And, sure, I liked them. Hemingway’s “The Killers” is a masterful story, a great example of the loathsome cliché “show don’t tell.” (This phrase still gives me flashbacks to graduate school, where everyone was so worried about telling too much that their stories ended up filled with characters doing maddeningly subtle things to each other.) Ford’s stories were quiet, often funny, usually devastating. And Carver: hell, of course I loved him. When I taught, I inflicted “What We Talk About When We Talk About Love” on my College Writing I students every semester. But these stories didn’t tell my story. I knew people like the protagonists in these stories. They were the people who teased me in high school, or stole my weed when I passed out at a party, or punched me in the face for no reason at all. Fuckhead was different from the stoic anti-heroes presented in Hemingway and company, and so was I. Those men were chest-puffing jocks; I was not. Those men hid their emotions; I cried often, and sometimes for no reason at all. Those men followed The Code; I broke every rule I ever set for myself. Those men were hurting but kept it to themselves; I was relentlessly confessional about my suffering.
Fuckhead was just like me, and he was telling his stories from exactly where I was in life: newly clean, trying to adjust to the strange land of sobriety, trying to do the right thing, still tempted every now and again to go back to the old ways, as Johnson displays here: “Sometimes what I wouldn’t give to have us sitting in a bar again at 9:00 a.m. telling lies to one another, far from God.” From Carver and Hemingway, I felt pressure to button my characters up, make them quieter, less weird. Johnson gave me permission to tell stories about the people I held close to my heart, who I hoped I’d never see again. He gave me the green light to let my characters be their glorious, fucked-up selves.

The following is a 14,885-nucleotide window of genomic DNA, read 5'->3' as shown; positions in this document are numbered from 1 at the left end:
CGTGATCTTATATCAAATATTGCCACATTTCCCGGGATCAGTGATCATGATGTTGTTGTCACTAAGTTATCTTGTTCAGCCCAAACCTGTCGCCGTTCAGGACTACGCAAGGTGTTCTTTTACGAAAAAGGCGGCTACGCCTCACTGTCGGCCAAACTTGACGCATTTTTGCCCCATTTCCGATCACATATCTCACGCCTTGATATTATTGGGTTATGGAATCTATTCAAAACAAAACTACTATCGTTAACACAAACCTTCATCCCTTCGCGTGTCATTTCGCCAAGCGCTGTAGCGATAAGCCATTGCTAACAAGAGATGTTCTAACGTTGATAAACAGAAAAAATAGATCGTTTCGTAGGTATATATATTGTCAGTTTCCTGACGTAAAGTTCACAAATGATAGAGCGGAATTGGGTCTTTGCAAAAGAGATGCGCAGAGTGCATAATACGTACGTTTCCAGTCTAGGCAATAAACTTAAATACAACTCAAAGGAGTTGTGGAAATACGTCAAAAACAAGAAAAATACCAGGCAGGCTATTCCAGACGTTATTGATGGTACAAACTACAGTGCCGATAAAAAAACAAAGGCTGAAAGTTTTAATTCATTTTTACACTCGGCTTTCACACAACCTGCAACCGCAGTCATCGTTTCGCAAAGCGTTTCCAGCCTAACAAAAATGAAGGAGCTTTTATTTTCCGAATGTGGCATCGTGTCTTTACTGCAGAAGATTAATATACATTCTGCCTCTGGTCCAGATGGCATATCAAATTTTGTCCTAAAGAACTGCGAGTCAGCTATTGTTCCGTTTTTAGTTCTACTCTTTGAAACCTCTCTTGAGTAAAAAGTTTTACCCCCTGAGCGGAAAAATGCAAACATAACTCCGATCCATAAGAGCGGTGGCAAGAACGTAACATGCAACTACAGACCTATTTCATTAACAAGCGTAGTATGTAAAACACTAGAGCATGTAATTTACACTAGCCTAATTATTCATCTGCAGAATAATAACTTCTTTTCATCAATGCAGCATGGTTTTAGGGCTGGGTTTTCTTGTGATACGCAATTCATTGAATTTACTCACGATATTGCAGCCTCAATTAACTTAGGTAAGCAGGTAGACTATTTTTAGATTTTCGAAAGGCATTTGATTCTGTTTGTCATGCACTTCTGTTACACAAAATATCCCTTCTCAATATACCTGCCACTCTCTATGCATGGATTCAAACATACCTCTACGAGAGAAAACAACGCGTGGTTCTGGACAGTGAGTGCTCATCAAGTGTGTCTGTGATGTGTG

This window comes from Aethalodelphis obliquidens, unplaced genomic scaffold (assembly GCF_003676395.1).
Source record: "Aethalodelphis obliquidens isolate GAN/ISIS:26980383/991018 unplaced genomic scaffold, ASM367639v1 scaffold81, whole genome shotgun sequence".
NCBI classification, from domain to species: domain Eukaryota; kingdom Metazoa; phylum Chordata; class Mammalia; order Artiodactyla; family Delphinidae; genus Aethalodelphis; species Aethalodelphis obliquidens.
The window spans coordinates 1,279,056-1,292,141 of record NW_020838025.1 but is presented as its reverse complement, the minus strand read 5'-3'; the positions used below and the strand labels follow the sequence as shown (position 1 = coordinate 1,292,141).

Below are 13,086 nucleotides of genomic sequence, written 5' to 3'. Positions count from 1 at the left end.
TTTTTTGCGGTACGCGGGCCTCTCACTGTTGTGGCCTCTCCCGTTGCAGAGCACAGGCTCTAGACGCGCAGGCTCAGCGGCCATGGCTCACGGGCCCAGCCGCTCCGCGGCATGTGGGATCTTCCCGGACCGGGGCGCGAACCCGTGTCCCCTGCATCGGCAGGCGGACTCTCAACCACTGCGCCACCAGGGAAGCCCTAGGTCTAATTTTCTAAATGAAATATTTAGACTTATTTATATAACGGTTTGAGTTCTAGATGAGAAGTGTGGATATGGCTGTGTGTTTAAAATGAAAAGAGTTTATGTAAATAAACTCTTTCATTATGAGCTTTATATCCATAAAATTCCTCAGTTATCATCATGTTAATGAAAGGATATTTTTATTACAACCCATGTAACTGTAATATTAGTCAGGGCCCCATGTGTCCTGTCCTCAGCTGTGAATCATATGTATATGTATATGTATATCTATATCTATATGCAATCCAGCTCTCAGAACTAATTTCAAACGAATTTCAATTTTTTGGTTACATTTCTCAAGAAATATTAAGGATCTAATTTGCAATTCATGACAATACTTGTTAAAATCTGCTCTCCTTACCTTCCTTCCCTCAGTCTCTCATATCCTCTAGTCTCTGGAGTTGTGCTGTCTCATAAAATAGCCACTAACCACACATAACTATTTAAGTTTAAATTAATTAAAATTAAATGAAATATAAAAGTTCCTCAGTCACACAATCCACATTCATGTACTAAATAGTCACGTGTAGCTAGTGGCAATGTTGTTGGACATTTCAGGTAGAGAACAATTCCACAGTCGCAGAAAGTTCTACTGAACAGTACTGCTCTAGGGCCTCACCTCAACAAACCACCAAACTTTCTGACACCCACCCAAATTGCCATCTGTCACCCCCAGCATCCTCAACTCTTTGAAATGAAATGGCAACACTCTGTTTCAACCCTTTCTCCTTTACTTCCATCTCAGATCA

Also, Johnson’s depiction of Fuckhead’s world was not only vivid and dreamlike in its description, but it was empathetic, created with love. I’d never before seen freaks, weirdos, loonies, and ex-cons treated with such dignity and respect than in the hands of Johnson in Jesus’ Son. For a young writer, this was such an important lesson: create with empathy, not judgement. If you’re judging your characters, you’re not doing it right. I’ll always be grateful to Johnson for teaching me that.
Last week, an old friend of mine died of a heroin overdose. We’d gotten clean around the same time. We had both seemingly escaped our fates as dirtbags spinning perilously toward some terrible future, and we’d bonded over that. After I learned of my friend’s death, and I’d caught my breath, I thought of two lines from Jesus’ Son:
All these weirdos, and me getting a little better every day right in the midst of them. I had never known never even imagined for a heartbeat, that there might be a place for people like us.
He died. I am still alive.
Photograph of Denis Johnson © Cindy Johnson/FSG.